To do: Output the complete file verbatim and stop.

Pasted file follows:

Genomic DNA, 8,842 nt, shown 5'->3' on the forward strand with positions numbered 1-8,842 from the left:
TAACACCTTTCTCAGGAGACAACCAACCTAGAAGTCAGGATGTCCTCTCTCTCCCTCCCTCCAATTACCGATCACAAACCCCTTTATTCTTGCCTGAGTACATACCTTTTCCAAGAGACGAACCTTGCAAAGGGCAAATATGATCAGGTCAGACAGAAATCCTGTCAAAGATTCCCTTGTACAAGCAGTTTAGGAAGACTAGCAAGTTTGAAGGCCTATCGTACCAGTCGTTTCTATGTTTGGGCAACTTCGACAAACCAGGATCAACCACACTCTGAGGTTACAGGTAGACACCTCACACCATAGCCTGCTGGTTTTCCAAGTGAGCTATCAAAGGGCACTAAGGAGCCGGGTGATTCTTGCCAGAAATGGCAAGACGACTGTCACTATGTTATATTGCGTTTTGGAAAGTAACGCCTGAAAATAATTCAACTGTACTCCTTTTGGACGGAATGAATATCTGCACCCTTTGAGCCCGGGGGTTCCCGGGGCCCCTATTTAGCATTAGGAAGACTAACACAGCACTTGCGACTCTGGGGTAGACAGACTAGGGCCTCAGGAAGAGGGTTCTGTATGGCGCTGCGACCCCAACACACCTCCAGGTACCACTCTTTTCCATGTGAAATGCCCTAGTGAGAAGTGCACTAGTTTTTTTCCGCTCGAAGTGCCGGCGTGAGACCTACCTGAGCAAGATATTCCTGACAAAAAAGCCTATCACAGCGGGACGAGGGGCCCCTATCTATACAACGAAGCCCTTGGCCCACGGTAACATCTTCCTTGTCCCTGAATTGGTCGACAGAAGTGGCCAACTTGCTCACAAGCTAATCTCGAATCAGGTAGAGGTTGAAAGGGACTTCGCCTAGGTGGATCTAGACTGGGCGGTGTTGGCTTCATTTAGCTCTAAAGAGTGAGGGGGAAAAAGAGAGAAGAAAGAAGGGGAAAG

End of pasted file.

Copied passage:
Genomic DNA, 8,842 nt, shown 5'->3' on the forward strand with positions numbered 1-8,842 from the left:
TAACACCTTTCTCAGGAGACAACCAACCTAGAAGTCAGGATGTCCTCTCTCTCCCTCCCTCCAATTACCGATCACAAACCCCTTTATTCTTGCCTGAGTACATACCTTTTCCAAGAGACGAACCTTGCAAAGGGCAAATATGATCAGGTCAGACAGAAATCCTGTCAAAGATTCCCTTGTACAAGCAGTTTAGGAAGACTAGCAAGTTTGAAGGCCTATCGTACCAGTCGTTTCTATGTTTGGGCAACTTCGACAAACCAGGATCAACCACACTCTGAGGTTACAGGTAGACACCTCACACCATAGCCTGCTGGTTTTCCAAGTGAGCTATCAAAGGGCACTAAGGAGCCGGGTGATTCTTGCCAGAAATGGCAAGACGACTGTCACTATGTTATATTGCGTTTTGGAAAGTAACGCCTGAAAATAATTCAACTGTACTCCTTTTGGACGGAATGAATATCTGCACCCTTTGAGCCCGGGGGTTCCCGGGGCCCCTATTTAGCATTAGGAAGACTAACACAGCACTTGCGACTCTGGGGTAGACAGACTAGGGCCTCAGGAAGAGGGTTCTGTATGGCGCTGCGACCCCAACACACCTCCAGGTACCACTCTTTTCCATGTGAAATGCCCTAGTGAGAAGTGCACTAGTTTTTTTCCGCTCGAAGTGCCGGCGTGAGACCTACCTGAGCAAGATATTCCTGACAAAAAAGCCTATCACAGCGGGACGAGGGGCCCCTATCTATACAACGAAGCCCTTGGCCCACGGTAACATCTTCCTTGTCCCTGAATTGGTCGACAGAAGTGGCCAACTTGCTCACAAGCTAATCTCGAATCAGGTAGAGGTTGAAAGGGACTTCGCCTAGGTGGATCTAGACTGGGCGGTGTTGGCTTCATTTAGCTCTAAAGAGTGAGGGGGAAAAAGAGAGAAGAAAGAAGGGGAAAG